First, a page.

Florida Poly students hack their way to victory

Group of male and female students around a computer.
A team of students from Florida Polytechnic University works together at the DTO Hackathon on Oct. 5. The team won first place in the competition. Photo courtesy DTO Hackathon.

Hackathons are a way of life at Florida Polytechnic University. Students at the University regularly compete in – and win – hackathons throughout the region, proving their problem-solving STEM skills time and again.

Two groups of Florida Poly students recently took home top honors at hackathons in architecture design, and sports and entertainment. Hackathons task students with devising innovative ways of solving a problem or building a new product in a very short amount of time.

“The idea of a hackathon really lines up with the spirit of Florida Poly, encouraging students to innovate,” said computer science senior Justin McGettigan, who was part of a nine-member team that won the DTO Hackathon on Oct. 5. “Hackathons are like mini incubators. They’re a great place to experiment and a safe space where you can try to show off your skills.”

Participants at the DTO Hackathon were asked to use programming to procedurally generate architectural design for a building.

“It was the most fun I’ve ever had at a hackathon,” said team member and computer science senior Osaki Pokima. “Even though we didn’t know each other when we started, we got along really well. This gave us a good way to see what we’re capable of in such a short amount of time.”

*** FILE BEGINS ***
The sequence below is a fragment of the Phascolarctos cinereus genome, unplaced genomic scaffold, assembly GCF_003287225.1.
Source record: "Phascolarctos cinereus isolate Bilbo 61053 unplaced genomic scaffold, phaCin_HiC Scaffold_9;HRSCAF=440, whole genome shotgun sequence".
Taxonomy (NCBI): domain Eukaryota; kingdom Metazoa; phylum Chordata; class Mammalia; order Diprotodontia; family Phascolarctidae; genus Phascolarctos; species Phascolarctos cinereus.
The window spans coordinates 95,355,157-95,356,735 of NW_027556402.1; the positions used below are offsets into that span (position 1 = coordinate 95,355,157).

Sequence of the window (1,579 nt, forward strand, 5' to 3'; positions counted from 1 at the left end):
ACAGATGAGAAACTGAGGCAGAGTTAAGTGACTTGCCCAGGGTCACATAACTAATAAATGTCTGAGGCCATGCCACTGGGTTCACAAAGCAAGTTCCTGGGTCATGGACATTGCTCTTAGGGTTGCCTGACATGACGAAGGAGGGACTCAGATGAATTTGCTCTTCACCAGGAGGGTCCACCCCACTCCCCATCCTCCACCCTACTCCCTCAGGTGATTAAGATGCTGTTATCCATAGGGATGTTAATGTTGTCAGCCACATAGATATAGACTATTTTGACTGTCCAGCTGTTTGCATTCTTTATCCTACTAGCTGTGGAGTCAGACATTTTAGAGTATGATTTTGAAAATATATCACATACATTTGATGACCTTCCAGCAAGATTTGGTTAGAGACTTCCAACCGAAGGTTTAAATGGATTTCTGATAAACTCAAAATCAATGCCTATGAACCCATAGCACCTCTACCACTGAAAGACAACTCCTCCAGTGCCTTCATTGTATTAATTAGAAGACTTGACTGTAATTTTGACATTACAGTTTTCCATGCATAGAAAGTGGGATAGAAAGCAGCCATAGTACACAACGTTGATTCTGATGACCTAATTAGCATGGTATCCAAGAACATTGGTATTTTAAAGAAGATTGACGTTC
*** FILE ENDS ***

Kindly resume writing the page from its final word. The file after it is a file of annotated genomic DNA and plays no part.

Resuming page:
The nine-member team won a $5,000 cash prize.

“We use hackathons as a recruiting tool,” said Darick Brokaw, founder of Design Technology Orlando, which sponsored the event. “We think the industry will transition rapidly in the next few years into using these AI-like technologies to design buildings and we think the students Florida Poly puts out have great potential.”

A few weeks later, computer science seniors David Ciccarello and Austin Lubetkin won the Florida Citrus Sports Collegiate Innovation Challenge on Oct. 25 and split a $10,000 prize. The hackathon challenged students to create a disruptive idea in sports and entertainment. Ciccarello and Lubetkin created Game Day Rewards, an app for Camping World Stadium in Orlando, Florida.

“It’s an overall gamification experience,” Lubetkin said. “You get points for doing an activity or points for shopping. We use those rewards to incentive positive logistics experience and active monetization.”

This data would help Florida Citrus Sports make quick decisions, such as rolling out an instant promotion on an oversupply of jerseys.

Lubetkin, who has won more than 14 hackathon awards, said they are a great way to gain experience in a fun, low-stakes environment.

“You don’t have to win. Just going out there and trying is a great way to develop your skills,” he said.

Ciccarello, who also was on the winning DTO Hackathon team, said he’s experienced this first-hand.

“I used to take so long to do my projects, but after doing hackathons I just work faster and faster,” he said. “The organizational skills I’ve gained, especially on the development side, have given me so many improvements.”

Students interested in diving into the world of hackathons can plan to attend PhoenixHacks, a 24-hour hackathon, Jan. 25-26 at Florida Poly.

Contact:
Lydia Guzman
Director of Communications
863-874-8557

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